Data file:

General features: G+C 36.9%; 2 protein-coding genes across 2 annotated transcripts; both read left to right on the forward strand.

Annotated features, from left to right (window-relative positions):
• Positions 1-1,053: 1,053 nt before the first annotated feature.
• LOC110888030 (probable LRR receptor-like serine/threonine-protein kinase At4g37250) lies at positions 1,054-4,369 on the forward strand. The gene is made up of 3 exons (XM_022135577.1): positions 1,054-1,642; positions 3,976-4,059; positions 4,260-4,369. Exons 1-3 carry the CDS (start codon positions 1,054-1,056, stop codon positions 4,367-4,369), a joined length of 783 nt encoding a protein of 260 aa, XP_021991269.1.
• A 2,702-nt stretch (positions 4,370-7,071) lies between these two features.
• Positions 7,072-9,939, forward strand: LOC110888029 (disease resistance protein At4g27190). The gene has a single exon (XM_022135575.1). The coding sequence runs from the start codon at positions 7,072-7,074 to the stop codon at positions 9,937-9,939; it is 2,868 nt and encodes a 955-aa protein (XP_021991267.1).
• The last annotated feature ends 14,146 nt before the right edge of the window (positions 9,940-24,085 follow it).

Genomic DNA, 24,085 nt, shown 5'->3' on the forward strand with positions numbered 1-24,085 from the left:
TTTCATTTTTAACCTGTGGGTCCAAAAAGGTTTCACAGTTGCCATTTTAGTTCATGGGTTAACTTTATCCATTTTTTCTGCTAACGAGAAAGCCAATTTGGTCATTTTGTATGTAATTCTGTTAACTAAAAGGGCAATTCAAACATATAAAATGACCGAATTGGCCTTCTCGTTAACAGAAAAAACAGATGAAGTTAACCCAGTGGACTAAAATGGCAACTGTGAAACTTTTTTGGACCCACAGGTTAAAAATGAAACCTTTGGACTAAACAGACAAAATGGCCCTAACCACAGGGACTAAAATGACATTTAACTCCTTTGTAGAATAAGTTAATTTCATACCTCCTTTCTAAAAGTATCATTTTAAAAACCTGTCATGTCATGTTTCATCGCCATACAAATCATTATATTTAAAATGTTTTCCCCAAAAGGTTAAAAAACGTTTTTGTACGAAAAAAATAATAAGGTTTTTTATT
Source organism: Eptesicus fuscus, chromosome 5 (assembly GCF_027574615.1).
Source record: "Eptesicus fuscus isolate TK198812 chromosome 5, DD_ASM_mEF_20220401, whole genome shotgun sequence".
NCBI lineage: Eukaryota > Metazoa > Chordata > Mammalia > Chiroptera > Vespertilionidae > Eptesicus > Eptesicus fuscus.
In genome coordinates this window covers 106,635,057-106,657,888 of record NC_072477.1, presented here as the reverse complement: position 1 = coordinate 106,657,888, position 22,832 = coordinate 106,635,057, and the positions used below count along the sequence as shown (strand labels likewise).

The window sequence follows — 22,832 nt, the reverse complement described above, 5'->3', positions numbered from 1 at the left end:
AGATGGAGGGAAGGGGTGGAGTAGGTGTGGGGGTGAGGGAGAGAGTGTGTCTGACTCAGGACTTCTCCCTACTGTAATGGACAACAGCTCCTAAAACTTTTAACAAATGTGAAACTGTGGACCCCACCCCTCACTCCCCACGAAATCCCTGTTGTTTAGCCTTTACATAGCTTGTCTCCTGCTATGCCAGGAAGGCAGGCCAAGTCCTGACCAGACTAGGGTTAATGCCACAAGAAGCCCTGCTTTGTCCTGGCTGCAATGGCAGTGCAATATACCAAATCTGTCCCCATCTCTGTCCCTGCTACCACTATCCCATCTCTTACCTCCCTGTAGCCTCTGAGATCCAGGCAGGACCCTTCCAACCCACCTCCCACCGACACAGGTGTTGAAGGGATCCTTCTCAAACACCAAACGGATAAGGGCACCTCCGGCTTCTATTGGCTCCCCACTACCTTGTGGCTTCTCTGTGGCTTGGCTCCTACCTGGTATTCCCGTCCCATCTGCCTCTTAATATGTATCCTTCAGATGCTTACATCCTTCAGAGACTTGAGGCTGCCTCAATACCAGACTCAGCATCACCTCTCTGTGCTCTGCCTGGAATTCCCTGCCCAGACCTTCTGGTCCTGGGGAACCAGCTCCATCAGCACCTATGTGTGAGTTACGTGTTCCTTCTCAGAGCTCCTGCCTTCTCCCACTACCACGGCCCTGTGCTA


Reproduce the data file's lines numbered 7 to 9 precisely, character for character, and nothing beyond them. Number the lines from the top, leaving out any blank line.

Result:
• The last annotated feature ends 14,146 nt before the right edge of the window (positions 9,940-24,085 follow it).

Genomic DNA, 24,085 nt, shown 5'->3' on the forward strand with positions numbered 1-24,085 from the left:
TTTCATTTTTAACCTGTGGGTCCAAAAAGGTTTCACAGTTGCCATTTTAGTTCATGGGTTAACTTTATCCATTTTTTCTGCTAACGAGAAAGCCAATTTGGTCATTTTGTATGTAATTCTGTTAACTAAAAGGGCAATTCAAACATATAAAATGACCGAATTGGCCTTCTCGTTAACAGAAAAAACAGATGAAGTTAACCCAGTGGACTAAAATGGCAACTGTGAAACTTTTTTGGACCCACAGGTTAAAAATGAAACCTTTGGACTAAACAGACAAAATGGCCCTAACCACAGGGACTAAAATGACATTTAACTCCTTTGTAGAATAAGTTAATTTCATACCTCCTTTCTAAAAGTATCATTTTAAAAACCTGTCATGTCATGTTTCATCGCCATACAAATCATTATATTTAAAATGTTTTCCCCAAAAGGTTAAAAAACGTTTTTGTACGAAAAAAATAATAAGGTTTTTTATT